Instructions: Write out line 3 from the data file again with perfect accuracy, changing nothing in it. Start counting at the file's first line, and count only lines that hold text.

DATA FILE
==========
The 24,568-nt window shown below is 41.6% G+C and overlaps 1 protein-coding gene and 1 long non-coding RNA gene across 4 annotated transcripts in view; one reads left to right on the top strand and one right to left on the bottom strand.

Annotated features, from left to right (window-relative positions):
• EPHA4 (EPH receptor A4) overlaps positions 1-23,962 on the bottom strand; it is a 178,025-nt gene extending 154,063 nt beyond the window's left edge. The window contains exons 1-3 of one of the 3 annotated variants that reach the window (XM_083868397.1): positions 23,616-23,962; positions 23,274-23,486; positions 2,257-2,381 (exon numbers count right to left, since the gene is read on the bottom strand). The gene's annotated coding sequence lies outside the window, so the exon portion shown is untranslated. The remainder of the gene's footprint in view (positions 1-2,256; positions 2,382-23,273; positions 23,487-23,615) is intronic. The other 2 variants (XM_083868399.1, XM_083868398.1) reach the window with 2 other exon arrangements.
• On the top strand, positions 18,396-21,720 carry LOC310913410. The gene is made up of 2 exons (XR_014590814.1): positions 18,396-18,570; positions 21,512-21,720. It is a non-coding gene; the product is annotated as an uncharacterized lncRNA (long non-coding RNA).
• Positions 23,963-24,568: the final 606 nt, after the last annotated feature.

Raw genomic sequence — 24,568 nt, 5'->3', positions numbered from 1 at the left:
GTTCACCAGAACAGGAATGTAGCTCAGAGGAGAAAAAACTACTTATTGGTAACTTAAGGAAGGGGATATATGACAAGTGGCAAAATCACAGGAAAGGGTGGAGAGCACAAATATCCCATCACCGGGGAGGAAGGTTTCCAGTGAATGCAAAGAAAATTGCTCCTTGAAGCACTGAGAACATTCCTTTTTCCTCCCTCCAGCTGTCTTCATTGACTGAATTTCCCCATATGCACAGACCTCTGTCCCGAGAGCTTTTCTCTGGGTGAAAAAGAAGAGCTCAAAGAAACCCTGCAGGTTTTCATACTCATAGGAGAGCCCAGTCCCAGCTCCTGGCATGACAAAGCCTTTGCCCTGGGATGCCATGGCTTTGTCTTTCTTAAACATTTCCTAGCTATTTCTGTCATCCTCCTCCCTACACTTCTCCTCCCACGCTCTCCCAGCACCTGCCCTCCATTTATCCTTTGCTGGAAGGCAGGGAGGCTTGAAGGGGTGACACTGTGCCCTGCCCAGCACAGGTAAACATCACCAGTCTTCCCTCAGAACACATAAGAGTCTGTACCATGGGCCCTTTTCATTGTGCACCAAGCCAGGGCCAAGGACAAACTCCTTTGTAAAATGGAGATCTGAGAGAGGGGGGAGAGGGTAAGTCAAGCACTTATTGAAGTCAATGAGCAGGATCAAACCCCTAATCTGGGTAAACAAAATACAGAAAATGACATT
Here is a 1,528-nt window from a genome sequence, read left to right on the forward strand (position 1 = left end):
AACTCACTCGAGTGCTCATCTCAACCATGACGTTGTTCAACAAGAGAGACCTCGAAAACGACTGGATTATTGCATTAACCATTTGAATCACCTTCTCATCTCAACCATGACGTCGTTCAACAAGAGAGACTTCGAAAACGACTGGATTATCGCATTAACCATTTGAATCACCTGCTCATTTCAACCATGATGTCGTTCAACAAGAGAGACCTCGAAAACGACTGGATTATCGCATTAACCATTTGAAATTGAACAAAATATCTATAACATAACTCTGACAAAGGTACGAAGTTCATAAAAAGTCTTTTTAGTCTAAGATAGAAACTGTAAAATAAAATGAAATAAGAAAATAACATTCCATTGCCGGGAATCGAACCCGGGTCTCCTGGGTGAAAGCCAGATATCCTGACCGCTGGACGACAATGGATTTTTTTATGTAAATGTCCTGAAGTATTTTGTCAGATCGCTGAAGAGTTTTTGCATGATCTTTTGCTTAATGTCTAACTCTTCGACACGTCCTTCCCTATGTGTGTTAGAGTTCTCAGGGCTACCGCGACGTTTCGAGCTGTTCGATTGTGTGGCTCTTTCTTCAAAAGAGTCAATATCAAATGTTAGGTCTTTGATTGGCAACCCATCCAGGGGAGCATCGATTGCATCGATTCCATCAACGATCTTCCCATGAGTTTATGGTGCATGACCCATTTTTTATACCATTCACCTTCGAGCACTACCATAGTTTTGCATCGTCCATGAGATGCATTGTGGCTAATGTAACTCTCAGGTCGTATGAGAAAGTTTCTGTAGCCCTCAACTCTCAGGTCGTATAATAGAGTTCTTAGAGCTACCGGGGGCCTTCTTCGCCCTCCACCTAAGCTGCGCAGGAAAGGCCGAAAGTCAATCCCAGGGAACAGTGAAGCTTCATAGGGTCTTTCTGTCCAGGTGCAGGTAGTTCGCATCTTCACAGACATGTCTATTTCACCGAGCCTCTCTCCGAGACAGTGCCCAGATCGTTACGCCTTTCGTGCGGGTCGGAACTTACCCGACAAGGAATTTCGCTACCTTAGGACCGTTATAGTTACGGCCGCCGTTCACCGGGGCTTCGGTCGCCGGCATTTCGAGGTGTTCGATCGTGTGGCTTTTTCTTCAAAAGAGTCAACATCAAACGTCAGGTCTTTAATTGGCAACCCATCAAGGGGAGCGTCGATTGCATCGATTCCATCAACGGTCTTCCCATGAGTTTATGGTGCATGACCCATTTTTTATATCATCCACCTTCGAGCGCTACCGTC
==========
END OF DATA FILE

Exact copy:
• EPHA4 (EPH receptor A4) overlaps positions 1-23,962 on the bottom strand; it is a 178,025-nt gene extending 154,063 nt beyond the window's left edge. The window contains exons 1-3 of one of the 3 annotated variants that reach the window (XM_083868397.1): positions 23,616-23,962; positions 23,274-23,486; positions 2,257-2,381 (exon numbers count right to left, since the gene is read on the bottom strand). The gene's annotated coding sequence lies outside the window, so the exon portion shown is untranslated. The remainder of the gene's footprint in view (positions 1-2,256; positions 2,382-23,273; positions 23,487-23,615) is intronic. The other 2 variants (XM_083868399.1, XM_083868398.1) reach the window with 2 other exon arrangements.